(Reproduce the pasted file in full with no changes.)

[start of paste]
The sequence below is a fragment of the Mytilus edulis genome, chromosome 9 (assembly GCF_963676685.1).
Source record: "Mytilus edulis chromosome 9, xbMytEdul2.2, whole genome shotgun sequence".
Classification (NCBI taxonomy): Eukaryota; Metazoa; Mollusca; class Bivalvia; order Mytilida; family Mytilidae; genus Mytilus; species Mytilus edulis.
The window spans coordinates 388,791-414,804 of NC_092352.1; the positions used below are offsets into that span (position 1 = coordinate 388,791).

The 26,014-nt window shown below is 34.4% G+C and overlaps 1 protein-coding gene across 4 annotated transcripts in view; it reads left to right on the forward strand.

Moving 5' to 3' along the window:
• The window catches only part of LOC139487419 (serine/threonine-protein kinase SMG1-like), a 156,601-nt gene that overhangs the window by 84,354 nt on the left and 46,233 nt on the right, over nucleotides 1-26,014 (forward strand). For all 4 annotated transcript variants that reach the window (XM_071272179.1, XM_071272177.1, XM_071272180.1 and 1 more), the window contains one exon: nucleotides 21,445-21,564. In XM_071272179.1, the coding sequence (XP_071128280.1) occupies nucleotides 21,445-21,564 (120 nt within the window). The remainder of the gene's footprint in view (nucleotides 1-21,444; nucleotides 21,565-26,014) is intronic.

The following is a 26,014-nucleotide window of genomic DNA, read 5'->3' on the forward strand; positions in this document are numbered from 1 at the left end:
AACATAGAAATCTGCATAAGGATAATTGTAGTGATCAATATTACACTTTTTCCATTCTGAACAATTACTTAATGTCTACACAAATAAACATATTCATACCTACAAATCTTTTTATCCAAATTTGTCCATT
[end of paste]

The sequence below is a fragment of the Mytilus edulis genome, chromosome 9 (assembly GCF_963676685.1).
Source record: "Mytilus edulis chromosome 9, xbMytEdul2.2, whole genome shotgun sequence".
Classification (NCBI taxonomy): Eukaryota; Metazoa; Mollusca; class Bivalvia; order Mytilida; family Mytilidae; genus Mytilus; species Mytilus edulis.
The window spans coordinates 388,791-414,804 of NC_092352.1; the positions used below are offsets into that span (position 1 = coordinate 388,791).

The 26,014-nt window shown below is 34.4% G+C and overlaps 1 protein-coding gene across 4 annotated transcripts in view; it reads left to right on the forward strand.

Moving 5' to 3' along the window:
• The window catches only part of LOC139487419 (serine/threonine-protein kinase SMG1-like), a 156,601-nt gene that overhangs the window by 84,354 nt on the left and 46,233 nt on the right, over nucleotides 1-26,014 (forward strand). For all 4 annotated transcript variants that reach the window (XM_071272179.1, XM_071272177.1, XM_071272180.1 and 1 more), the window contains one exon: nucleotides 21,445-21,564. In XM_071272179.1, the coding sequence (XP_071128280.1) occupies nucleotides 21,445-21,564 (120 nt within the window). The remainder of the gene's footprint in view (nucleotides 1-21,444; nucleotides 21,565-26,014) is intronic.

The following is a 26,014-nucleotide window of genomic DNA, read 5'->3' on the forward strand; positions in this document are numbered from 1 at the left end:
AACATAGAAATCTGCATAAGGATAATTGTAGTGATCAATATTACACTTTTTCCATTCTGAACAATTACTTAATGTCTACACAAATAAACATATTCATACCTACAAATCTTTTTATCCAAATTTGTCCATT